How To Eliminate Meetings That Go On And On And On

May 25, 2023 by

Many Managers Are Trying A Number Of Ways To Make Such Meetings More Efficient Or Scarce. 

When I facilitated one of the last staff meetings at the last company I founded, HR Solutions, my Management Team and I tried something new:  we stood the entire time.  We did so deliberately since our staff meetings were simply running too long.  The great news:  standing the entire length of the meeting effectively worked to shorten the meeting.  

We also had one team member who loved to hear himself talk.  Meetings with him were not efficient whatsoever.

As with many organizations, we also had too many meetings.  U.S. workers spend an average of 31 hours in meetings each month¹.  Simply put, too much time spent in meetings results in wasted productivity.  It also results in a loss of $25,000 in payroll costs per employee.²  In fact, and astoundingly, reducing meetings by 40% will increase productivity by 71%³.  

Meetings are also a source of stress for both managers and employees.  Interestingly, meetings in and of themselves are not the cause of the problem.  The reality is that the meetings are not created with a bad mind-set.  The basic premise for a meeting is that leaders want more people informed and/or involved in decision-making, and thus make workers feel more engaged and appreciated.  However, despite the aforementioned reference about having too many meetings, the real negative drag is less about the quantity of meetings, but rather the quality of the meetings.  Specifically, the meetings are either poorly run, go on too long, or don’t have a clear purpose, the end results are very detrimental.

So here are six useful tips for better meetings:


1. Establish an Executive-In-Charge for the meetings.

Not doing so is a very common mistake.  Assign someone in leadership responsibility to meeting 

oversight and encourage your leaders to have new conversations with team members about what 

needs to change.  Make it a point to answer the following questions:

  • What don’t we need anymore?
  • How do were go about inviting people to the meeting?
  • How long should our meetings be?
  • Who is talking too much during our meeting? 
  • Who should we invite to talk and participate more?

2. Create a well-established agenda for the meeting.

Simply put, if you don’t have an agenda for your meeting, it will certainly drag on too long.  Invite your team leaders and team members to suggest items for the agenda.  Importantly, establish a confidential means for these people to suggest items for the meeting agenda, since many people might not feel comfortable publicly suggesting the item.


3. Ensure that your meeting is all about concrete and valuable work.

Your meetings should not be about fulfilling a social agenda or building community; these should be accomplished outside of your meetings.  The meetings should be centered on getting things done and achieving your team and company goals.


4. Ensure that the meeting is run as tight as possible.

Research data has repeatedly shown that teams get more done when they are working against the clock.  Given the limited and established time for the meeting, your team members will focus more than they typically would.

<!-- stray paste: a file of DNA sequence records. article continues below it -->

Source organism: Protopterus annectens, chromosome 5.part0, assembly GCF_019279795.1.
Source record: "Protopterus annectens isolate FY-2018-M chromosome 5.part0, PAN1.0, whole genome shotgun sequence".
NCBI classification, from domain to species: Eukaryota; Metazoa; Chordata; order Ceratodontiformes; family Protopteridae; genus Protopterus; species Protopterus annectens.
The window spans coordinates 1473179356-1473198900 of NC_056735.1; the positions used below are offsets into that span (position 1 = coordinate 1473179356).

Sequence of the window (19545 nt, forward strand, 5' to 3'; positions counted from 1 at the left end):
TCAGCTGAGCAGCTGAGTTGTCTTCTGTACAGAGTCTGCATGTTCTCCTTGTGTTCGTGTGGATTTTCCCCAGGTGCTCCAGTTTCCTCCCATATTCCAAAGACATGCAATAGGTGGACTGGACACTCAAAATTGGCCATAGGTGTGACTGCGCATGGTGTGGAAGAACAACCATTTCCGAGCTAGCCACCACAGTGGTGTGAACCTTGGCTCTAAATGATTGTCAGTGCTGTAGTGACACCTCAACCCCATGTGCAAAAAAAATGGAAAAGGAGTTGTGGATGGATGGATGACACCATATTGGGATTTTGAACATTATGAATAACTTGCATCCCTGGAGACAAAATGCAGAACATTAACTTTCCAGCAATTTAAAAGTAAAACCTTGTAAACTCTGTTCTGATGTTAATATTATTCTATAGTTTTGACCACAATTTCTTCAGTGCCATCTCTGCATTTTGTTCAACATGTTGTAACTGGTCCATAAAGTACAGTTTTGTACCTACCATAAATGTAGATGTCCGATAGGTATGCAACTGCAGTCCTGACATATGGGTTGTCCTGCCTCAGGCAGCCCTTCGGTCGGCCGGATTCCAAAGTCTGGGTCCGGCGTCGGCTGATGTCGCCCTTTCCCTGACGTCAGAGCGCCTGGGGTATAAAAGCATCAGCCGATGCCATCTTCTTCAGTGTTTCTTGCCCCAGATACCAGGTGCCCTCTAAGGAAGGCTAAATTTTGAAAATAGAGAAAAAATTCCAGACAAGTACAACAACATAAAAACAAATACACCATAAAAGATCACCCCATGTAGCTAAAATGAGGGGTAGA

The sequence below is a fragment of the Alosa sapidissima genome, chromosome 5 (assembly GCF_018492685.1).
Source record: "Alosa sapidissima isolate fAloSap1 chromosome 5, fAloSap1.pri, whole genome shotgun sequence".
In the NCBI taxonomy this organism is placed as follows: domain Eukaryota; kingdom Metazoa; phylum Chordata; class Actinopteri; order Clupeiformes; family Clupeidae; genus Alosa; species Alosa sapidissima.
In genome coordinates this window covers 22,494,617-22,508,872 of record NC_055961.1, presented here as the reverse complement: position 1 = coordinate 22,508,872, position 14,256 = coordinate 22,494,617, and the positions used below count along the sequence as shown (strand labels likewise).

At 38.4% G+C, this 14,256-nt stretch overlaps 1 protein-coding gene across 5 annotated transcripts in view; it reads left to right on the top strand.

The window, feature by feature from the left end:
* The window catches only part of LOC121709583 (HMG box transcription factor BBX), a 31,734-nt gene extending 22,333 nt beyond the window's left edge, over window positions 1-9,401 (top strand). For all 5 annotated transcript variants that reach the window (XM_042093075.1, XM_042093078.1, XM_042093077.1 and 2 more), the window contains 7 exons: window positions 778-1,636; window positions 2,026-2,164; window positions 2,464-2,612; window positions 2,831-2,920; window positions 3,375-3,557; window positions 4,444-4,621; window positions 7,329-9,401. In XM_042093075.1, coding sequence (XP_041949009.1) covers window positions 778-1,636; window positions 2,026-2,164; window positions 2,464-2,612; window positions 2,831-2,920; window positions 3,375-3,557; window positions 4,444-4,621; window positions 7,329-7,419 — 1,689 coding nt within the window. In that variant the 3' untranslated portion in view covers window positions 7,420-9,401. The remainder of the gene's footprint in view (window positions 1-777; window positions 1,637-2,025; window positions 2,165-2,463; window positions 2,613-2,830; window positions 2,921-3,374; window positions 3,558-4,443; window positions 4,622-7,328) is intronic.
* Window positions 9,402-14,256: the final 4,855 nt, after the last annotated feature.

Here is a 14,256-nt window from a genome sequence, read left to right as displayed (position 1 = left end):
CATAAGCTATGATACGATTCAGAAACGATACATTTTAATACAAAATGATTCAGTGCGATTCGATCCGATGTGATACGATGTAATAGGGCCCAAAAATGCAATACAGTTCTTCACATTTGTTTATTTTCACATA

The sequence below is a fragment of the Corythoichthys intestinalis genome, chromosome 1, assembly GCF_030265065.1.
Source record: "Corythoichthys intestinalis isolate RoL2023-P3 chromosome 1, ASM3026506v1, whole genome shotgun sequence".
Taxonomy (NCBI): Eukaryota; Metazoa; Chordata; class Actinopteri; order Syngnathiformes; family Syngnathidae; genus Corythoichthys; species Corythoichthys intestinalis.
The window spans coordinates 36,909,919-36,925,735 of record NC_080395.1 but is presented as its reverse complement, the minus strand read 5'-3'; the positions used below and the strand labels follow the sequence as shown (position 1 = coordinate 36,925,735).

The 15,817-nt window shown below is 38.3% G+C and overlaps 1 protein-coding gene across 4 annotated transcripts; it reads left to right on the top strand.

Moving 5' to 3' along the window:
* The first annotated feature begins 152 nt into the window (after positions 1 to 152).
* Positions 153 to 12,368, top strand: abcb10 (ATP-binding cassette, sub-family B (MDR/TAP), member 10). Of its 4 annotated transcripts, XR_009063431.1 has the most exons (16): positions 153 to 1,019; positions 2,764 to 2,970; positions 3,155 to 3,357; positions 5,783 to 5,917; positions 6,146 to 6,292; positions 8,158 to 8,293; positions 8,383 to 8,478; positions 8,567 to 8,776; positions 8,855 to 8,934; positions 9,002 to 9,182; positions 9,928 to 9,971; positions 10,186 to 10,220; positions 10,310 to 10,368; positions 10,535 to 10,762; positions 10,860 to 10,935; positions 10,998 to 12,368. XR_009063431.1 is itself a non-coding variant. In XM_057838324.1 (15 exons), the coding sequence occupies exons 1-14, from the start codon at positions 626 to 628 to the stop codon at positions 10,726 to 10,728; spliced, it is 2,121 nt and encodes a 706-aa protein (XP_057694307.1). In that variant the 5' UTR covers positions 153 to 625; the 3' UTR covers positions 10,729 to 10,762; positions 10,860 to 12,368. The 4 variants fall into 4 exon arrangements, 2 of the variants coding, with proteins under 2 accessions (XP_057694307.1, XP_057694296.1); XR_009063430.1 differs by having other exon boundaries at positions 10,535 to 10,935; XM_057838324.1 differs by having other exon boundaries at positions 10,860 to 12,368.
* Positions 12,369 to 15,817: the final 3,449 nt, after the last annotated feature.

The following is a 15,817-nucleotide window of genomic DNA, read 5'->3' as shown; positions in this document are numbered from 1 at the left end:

5. Facilitate, don’t dominate.

Further data research has shown that team members rank the least effective meetings as those where the leader does most of the talking.  This fact gets to the core of what is positive about meetings:  that they are designed to give power and voice to ALL team members, not just a few.


6. Ask for feedback.

Too many organizations have no set process to evaluate whether their meetings are effective.  One of the best ways to elicit valuable feedback about your meetings and how they are perceived is to include questions about them in your confidential employee engagement surveys. 


I sincerely wish and know that these tips will help you and your team members have much more effective workplace meetings.







  1. Zippia, San Francisco, CA.
  2. University of North Carolina, Charlotte.
  3. MIT Sloan Management Review, 2022.


Kevin Sheridan is an internationally-recognized Keynote Speaker, a New York Times Best Selling Author, and one of the most sought-after voices in the world on the topic of Employee Engagement. For five years running, he has been honored on Inc. Magazine’s top 100 Leadership Speakers in the world, as well as Inc.’s top 100 experts on Employee Engagement. He was also honored to be named to The Employee Engagement Award’s Top 101 Global Influencers on Employee Engagement of 2017.

Having spent thirty years as a high-level Human Capital Management consultant, Kevin has helped some of the world’s largest corporations rebuild a culture that fosters productive engagement, earning him several distinctive awards and honors. Kevin’s premier creation, PEER®, has been consistently recognized as a long-overdue, industry-changing innovation in the field of Employee Engagement. His first book, Building a Magnetic Culture, made six of the best seller lists including The New York Times, Wall Street Journal, and USA Today. He is also the author of The Virtual Manager, which explores how to most effectively manage remote workers.

Kevin received a Master of Business Administration from the Harvard Business School in 1988, concentrating his degree in Strategy, Human Resources Management, and Organizational Behavior. He is also a serial entrepreneur, having founded and sold three different companies.